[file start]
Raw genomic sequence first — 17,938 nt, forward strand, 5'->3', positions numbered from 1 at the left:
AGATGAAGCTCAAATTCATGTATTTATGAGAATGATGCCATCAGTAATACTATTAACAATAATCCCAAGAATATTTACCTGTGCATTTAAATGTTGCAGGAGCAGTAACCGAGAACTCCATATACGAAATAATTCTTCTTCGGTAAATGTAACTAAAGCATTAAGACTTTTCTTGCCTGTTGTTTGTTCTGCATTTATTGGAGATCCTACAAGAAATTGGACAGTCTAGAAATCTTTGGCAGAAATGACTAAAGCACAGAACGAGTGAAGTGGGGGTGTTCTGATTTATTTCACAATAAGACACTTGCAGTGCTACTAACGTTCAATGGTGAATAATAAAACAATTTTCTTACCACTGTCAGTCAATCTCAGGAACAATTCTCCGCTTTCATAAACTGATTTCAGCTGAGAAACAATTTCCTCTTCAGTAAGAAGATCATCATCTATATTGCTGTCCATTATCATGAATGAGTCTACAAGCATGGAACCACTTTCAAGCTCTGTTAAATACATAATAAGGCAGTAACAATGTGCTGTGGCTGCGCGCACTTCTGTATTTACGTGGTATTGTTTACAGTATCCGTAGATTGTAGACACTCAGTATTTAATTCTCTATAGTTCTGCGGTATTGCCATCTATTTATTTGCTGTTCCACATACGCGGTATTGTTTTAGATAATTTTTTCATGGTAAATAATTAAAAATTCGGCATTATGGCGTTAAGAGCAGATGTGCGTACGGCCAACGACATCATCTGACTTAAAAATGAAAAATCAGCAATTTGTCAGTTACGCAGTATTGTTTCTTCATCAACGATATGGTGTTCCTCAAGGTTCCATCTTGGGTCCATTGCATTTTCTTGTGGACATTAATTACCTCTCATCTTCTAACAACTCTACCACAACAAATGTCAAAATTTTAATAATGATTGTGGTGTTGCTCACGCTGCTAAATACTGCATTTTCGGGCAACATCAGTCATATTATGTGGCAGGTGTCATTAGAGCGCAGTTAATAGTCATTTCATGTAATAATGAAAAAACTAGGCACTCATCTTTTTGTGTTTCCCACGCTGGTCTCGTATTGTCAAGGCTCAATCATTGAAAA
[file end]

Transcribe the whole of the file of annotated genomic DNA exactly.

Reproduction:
Raw genomic sequence first — 17,938 nt, forward strand, 5'->3', positions numbered from 1 at the left:
AGATGAAGCTCAAATTCATGTATTTATGAGAATGATGCCATCAGTAATACTATTAACAATAATCCCAAGAATATTTACCTGTGCATTTAAATGTTGCAGGAGCAGTAACCGAGAACTCCATATACGAAATAATTCTTCTTCGGTAAATGTAACTAAAGCATTAAGACTTTTCTTGCCTGTTGTTTGTTCTGCATTTATTGGAGATCCTACAAGAAATTGGACAGTCTAGAAATCTTTGGCAGAAATGACTAAAGCACAGAACGAGTGAAGTGGGGGTGTTCTGATTTATTTCACAATAAGACACTTGCAGTGCTACTAACGTTCAATGGTGAATAATAAAACAATTTTCTTACCACTGTCAGTCAATCTCAGGAACAATTCTCCGCTTTCATAAACTGATTTCAGCTGAGAAACAATTTCCTCTTCAGTAAGAAGATCATCATCTATATTGCTGTCCATTATCATGAATGAGTCTACAAGCATGGAACCACTTTCAAGCTCTGTTAAATACATAATAAGGCAGTAACAATGTGCTGTGGCTGCGCGCACTTCTGTATTTACGTGGTATTGTTTACAGTATCCGTAGATTGTAGACACTCAGTATTTAATTCTCTATAGTTCTGCGGTATTGCCATCTATTTATTTGCTGTTCCACATACGCGGTATTGTTTTAGATAATTTTTTCATGGTAAATAATTAAAAATTCGGCATTATGGCGTTAAGAGCAGATGTGCGTACGGCCAACGACATCATCTGACTTAAAAATGAAAAATCAGCAATTTGTCAGTTACGCAGTATTGTTTCTTCATCAACGATATGGTGTTCCTCAAGGTTCCATCTTGGGTCCATTGCATTTTCTTGTGGACATTAATTACCTCTCATCTTCTAACAACTCTACCACAACAAATGTCAAAATTTTAATAATGATTGTGGTGTTGCTCACGCTGCTAAATACTGCATTTTCGGGCAACATCAGTCATATTATGTGGCAGGTGTCATTAGAGCGCAGTTAATAGTCATTTCATGTAATAATGAAAAAACTAGGCACTCATCTTTTTGTGTTTCCCACGCTGGTCTCGTATTGTCAAGGCTCAATCATTGAAAA